Next in our Women Who Win series is Sarrah Nomanbhoy, founder of Marhub International, an organization that uses Messenger from Facebook through its chat bot ‘Mona’ to help forced migrants rebuild their lives
Can you imagine being forced to flee your home and start over again in an unknown territory, where nobody speaks your native language? Add to the equation the inability to get answers to fundamental legal questions, and a painful situation is made even more isolating. This remains a reality for millions of migrants today. With humanitarian organisations so outstretched that it can take as long as three months to answer individual queries, many refugees are left on their own to navigate the tricky path to resettlement. Meet Sarrah Nomanbhoy, the tech entrepreneur on a mission to change this.
In 2017, Sarrah founded Marhub International, an organisation that helps refugees find safety and rebuild their lives in new countries. Through its friendly bot ‘Mona’, Marhub provides reliable information and services in the user’s native language. So far, a staggering 13,000 refugees have spoken to Mona on Messenger.
‘I was born in the Silicon Valley to an immigrant family, so migrant stories were a big part of growing up’, says Sarrah. ‘They were often stories of optimism – of people taking risks but being able to create wonderful futures for their families. But I soon realised that most migrants face challenges that my family hadn’t experienced.’
‘There are millions of people stuck in exile and struggling to navigate complicated foreign procedures, just to secure their basic rights and needs. I wanted to make reliable information accessible to refugees – in their own language, on their preferred platform, on their own time.’
Our Women Who Win interview series celebrates inspirational female trailblazers, shaping the future for us all, and Sarrah is most certainly one of them. Her ability to combine entrepreneurial spirit with her passion for migrant rights to provide a platform upon which refugees can freely address their concerns is nothing short of exceptional.
Niamh McCollum sat down with Sarrah to discover how tough you need to be to build a business from the ground up on your own, and how she’s taking on technology to eliminate barriers for refugees worldwide
Talk us through your journey
‘My passion for international migration issues led me to study International Migration Policy in college. I then did an MBA at Berkeley, where I met my co-founder, Peter. Students like us were fleeing from war and taking huge risks to reach safety. We wanted to understand what was propelling them on these journeys, so we conducted some field research in Greece and Lebanon. We met one refugee in a Greek camp who had travelled from Turkey to get information about treatment for his sick daughter. He emailed three different NGOs, knocked on doors, and sifted through countless Facebook pages to no avail.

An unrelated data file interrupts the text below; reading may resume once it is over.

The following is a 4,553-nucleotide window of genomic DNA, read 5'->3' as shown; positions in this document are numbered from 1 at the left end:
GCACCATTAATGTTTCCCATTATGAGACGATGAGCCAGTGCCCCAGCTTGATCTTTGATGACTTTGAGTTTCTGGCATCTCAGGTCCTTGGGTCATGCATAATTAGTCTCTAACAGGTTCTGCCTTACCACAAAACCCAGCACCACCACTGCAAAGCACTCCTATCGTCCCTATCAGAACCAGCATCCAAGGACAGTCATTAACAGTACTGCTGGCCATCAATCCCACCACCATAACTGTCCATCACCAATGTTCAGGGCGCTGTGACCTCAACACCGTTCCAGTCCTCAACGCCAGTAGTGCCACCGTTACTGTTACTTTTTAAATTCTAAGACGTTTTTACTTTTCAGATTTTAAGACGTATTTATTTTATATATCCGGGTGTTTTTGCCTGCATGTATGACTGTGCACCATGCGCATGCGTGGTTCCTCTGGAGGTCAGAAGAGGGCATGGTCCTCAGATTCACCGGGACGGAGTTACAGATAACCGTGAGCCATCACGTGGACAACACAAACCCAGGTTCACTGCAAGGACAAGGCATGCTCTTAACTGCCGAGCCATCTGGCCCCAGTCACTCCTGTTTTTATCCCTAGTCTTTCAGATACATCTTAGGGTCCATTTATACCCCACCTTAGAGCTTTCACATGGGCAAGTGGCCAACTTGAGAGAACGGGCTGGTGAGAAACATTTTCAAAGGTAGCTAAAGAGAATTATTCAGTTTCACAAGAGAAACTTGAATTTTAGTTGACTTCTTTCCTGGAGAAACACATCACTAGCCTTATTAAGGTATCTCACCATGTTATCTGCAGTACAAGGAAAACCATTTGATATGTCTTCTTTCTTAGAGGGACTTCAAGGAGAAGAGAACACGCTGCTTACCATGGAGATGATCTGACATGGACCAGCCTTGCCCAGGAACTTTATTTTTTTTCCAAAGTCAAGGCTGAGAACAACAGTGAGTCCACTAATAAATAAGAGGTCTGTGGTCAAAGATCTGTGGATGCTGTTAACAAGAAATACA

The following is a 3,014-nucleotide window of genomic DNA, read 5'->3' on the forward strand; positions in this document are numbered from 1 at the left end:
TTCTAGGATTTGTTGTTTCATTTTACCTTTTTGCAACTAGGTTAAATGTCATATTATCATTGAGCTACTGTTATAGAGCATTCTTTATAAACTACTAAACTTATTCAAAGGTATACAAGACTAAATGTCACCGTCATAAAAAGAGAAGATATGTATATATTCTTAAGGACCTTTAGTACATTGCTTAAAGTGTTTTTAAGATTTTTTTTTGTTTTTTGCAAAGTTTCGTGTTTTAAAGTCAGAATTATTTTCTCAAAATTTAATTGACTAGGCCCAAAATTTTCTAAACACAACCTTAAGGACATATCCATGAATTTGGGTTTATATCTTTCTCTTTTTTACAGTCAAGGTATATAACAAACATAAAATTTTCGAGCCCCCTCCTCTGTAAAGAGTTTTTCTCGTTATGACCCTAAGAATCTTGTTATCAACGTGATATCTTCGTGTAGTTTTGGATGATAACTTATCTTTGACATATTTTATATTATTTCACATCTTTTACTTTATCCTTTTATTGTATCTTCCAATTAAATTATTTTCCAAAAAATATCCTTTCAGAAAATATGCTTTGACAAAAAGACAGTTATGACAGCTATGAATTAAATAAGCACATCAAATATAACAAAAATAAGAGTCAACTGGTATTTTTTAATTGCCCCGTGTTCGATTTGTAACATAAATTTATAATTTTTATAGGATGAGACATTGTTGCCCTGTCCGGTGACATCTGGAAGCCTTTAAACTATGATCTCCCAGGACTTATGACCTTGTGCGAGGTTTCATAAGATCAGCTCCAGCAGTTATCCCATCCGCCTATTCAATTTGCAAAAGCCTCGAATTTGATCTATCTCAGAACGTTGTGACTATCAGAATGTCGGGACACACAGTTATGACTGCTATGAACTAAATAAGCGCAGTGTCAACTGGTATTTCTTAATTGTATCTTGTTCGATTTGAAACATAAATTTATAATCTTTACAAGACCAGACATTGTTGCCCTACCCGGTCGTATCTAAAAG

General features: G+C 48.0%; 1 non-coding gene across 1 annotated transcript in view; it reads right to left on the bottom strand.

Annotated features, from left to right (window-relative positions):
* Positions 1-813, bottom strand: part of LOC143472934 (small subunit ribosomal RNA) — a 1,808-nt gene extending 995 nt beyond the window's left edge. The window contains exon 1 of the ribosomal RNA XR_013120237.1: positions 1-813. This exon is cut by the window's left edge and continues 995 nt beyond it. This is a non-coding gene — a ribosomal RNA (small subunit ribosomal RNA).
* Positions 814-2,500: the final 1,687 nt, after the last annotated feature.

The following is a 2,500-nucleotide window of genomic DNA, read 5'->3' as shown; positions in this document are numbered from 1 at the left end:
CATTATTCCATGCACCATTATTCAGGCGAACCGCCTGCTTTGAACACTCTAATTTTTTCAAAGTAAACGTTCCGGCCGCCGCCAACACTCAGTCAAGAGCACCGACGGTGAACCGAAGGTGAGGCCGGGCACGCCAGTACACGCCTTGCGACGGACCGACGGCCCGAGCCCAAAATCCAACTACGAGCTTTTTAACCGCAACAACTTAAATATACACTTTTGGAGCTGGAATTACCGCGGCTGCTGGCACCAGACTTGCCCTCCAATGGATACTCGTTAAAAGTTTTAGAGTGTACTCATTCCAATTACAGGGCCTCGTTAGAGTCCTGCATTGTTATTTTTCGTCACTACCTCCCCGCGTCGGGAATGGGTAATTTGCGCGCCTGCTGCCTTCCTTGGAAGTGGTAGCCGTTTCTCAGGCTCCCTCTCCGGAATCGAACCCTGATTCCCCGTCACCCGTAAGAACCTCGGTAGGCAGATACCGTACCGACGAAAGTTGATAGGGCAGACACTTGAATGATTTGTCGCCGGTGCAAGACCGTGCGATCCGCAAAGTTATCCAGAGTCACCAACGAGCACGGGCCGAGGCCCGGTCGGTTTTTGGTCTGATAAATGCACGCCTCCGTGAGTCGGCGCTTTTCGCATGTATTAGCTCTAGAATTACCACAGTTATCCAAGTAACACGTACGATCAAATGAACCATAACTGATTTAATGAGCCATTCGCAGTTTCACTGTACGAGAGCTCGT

Eventually, he resorted to contacting a smuggler over social media. Almost immediately he got a reply: ‘I can take you to Germany where we’ll get treatment for your daughter’. That was a real turning point for us – we thought, ‘wow, after months of trying to get reliable information in this frustrating process, he received a response within minutes.’
We realised this wasn’t a unique story. At the time, there were 60 million people stuck in exile, trying to navigate complicated foreign procedures just to secure their basic rights and needs. Most of the organisations geared towards helping were unable to keep up with this huge demand for services. That’s when migrants were most likely to turn to smugglers and scams – when reliable information and services weren’t accessible.
That’s when we decided to start Marhub. We built a chat bot called ‘Mona’, over Messenger from Facebook, to connect refugees with customised information and assistance through channels they were already using. Meanwhile, we could help organisations more effectively respond to migrant needs, by expanding their reach and collecting user feedback to help improve services over time.’
How many people have used the service so far?
‘So far, about 13,000 people who have used Mona – primarily in Jordan, Lebanon and Turkey. One was an Iraqi refugee in Lebanon. He suffered several attacks and had become homeless due to his LGBT status. By describing the attacks he’d experienced, Mona was able to flag him to IRAP because of his vulnerability, they were able to take on his case very quickly.